Scientific studies have consistently demonstrated that a modest reduction in salt intake lowers blood pressure in people with hypertension and people with normal blood pressure, in all age groups, and in all ethnic groups, although there are variations in the magnitude of reduction.
Several studies have shown that a reduction in salt intake is one of the most cost-effective interventions to reduce heart disease and stroke worldwide at the population level. WHO recommends that adults should consume less than 2000 milligrams of sodium, or 5g of salt per day (27, 29).
Sodium content is high in processed foods, such as bread (approximately 250mg/100g), processed meats like bacon (approximately 1 500mg/100g), snack foods such as pretzels, cheese puffs and popcorn (approximately 1500mg/100g), as well as in condiments such as soy sauce (approximately 7 000mg/100g), and bouillon or stock cubes (approximately 20 000mg/100g).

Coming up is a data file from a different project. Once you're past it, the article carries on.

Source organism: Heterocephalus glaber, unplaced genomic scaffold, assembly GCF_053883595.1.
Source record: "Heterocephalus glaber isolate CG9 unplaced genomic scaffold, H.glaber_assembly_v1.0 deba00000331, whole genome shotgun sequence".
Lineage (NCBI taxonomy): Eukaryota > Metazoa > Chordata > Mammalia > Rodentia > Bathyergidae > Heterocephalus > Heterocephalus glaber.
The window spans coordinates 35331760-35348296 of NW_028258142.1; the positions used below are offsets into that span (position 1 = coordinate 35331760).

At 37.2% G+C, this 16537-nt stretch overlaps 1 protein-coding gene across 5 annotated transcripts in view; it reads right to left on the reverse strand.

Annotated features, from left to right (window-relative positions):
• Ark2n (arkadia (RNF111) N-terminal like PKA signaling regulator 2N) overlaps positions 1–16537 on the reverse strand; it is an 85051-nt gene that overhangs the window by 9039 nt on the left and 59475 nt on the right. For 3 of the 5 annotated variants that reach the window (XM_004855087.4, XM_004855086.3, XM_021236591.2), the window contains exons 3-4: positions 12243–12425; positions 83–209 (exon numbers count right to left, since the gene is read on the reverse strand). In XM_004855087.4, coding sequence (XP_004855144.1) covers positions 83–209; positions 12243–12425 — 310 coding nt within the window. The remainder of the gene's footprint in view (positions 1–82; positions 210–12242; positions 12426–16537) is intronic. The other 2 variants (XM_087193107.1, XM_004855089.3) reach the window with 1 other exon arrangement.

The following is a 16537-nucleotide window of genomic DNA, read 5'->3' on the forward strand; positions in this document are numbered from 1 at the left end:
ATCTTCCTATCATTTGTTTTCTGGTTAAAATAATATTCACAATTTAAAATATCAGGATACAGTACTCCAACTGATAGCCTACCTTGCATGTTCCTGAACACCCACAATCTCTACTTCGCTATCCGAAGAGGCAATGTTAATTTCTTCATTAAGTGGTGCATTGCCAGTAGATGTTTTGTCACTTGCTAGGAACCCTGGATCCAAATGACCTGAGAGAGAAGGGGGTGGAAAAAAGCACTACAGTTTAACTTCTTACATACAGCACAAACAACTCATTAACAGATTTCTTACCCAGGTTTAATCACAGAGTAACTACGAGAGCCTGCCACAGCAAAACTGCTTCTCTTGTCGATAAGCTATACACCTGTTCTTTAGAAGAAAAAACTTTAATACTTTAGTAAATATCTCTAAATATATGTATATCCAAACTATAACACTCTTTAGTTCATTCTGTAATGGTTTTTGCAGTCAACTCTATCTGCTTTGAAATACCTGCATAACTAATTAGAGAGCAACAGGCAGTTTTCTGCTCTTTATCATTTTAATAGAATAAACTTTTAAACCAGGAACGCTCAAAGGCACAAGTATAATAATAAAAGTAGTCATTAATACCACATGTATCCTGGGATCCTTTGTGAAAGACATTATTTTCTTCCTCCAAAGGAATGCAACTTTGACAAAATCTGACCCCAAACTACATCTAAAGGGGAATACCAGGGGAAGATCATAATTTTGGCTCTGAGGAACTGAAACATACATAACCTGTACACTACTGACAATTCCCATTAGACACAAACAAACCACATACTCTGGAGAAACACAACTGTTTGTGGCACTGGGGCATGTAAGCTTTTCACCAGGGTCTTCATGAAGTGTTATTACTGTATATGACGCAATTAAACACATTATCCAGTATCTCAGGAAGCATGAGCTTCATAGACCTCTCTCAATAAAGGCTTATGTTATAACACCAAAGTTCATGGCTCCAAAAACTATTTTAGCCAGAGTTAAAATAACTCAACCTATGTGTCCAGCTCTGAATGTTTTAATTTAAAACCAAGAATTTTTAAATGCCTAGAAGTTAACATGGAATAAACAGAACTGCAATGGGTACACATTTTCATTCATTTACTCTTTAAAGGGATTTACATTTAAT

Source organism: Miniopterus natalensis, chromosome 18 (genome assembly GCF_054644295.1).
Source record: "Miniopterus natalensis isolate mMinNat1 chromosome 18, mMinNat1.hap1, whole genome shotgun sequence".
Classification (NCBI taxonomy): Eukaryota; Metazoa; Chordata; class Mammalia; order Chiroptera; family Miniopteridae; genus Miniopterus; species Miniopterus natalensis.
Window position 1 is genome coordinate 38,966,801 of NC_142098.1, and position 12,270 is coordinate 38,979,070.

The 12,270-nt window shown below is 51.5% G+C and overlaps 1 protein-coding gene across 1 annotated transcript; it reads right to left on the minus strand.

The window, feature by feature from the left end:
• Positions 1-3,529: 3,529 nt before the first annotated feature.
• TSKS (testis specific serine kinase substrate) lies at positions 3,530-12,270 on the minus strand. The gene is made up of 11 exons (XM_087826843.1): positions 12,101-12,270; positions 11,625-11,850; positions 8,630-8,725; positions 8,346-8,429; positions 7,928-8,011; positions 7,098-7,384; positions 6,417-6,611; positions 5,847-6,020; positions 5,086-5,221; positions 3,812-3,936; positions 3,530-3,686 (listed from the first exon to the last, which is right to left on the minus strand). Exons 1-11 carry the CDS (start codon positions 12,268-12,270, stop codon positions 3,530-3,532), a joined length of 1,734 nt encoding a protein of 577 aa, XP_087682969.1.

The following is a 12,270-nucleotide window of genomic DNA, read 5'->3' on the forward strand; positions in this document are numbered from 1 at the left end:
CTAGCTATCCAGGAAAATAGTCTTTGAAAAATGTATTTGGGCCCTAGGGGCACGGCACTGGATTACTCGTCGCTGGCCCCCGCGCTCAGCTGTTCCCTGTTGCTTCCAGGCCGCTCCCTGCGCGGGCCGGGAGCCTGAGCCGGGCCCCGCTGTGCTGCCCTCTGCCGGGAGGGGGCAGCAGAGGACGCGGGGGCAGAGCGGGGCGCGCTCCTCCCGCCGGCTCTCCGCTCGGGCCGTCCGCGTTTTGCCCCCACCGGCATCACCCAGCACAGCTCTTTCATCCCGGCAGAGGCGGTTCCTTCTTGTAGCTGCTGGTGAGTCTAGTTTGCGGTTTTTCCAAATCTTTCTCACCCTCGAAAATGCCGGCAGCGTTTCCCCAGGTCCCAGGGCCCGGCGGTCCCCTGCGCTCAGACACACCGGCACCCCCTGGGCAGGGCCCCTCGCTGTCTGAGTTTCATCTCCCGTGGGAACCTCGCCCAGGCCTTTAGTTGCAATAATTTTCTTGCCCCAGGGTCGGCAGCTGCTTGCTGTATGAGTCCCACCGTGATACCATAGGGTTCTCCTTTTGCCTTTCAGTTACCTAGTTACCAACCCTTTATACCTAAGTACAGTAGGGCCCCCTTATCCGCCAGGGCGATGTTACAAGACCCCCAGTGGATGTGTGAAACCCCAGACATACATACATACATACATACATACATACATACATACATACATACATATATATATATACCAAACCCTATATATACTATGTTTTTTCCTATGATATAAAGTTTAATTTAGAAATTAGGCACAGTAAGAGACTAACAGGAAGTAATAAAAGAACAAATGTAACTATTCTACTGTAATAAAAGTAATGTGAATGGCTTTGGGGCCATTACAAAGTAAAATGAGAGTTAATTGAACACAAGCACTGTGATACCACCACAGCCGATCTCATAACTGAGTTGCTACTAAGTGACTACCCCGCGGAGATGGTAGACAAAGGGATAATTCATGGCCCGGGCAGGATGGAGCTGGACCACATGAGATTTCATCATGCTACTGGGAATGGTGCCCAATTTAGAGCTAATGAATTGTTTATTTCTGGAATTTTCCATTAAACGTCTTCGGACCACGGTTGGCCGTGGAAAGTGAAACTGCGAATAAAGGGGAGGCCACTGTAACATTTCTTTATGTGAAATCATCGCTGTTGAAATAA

Potassium-rich food helps to reduce blood pressure (30). WHO recommends that adults should consume at least 3,510 mg of potassium/day. Potassium-rich foods include beans and peas (approximately 1 300mg of potassium per 100g), nuts (approximately 600mg/100g), vegetables such as spinach, cabbage and parsley (approximately 550mg/100g) and fruit such as bananas, papayas and dates (approximately 300mg/100g).
Processing reduces the amount of potassium in many food products. Reducing population salt intake requires action at all levels, including the Government, the food industry, Non-Governmental organisations, health professionals and the public.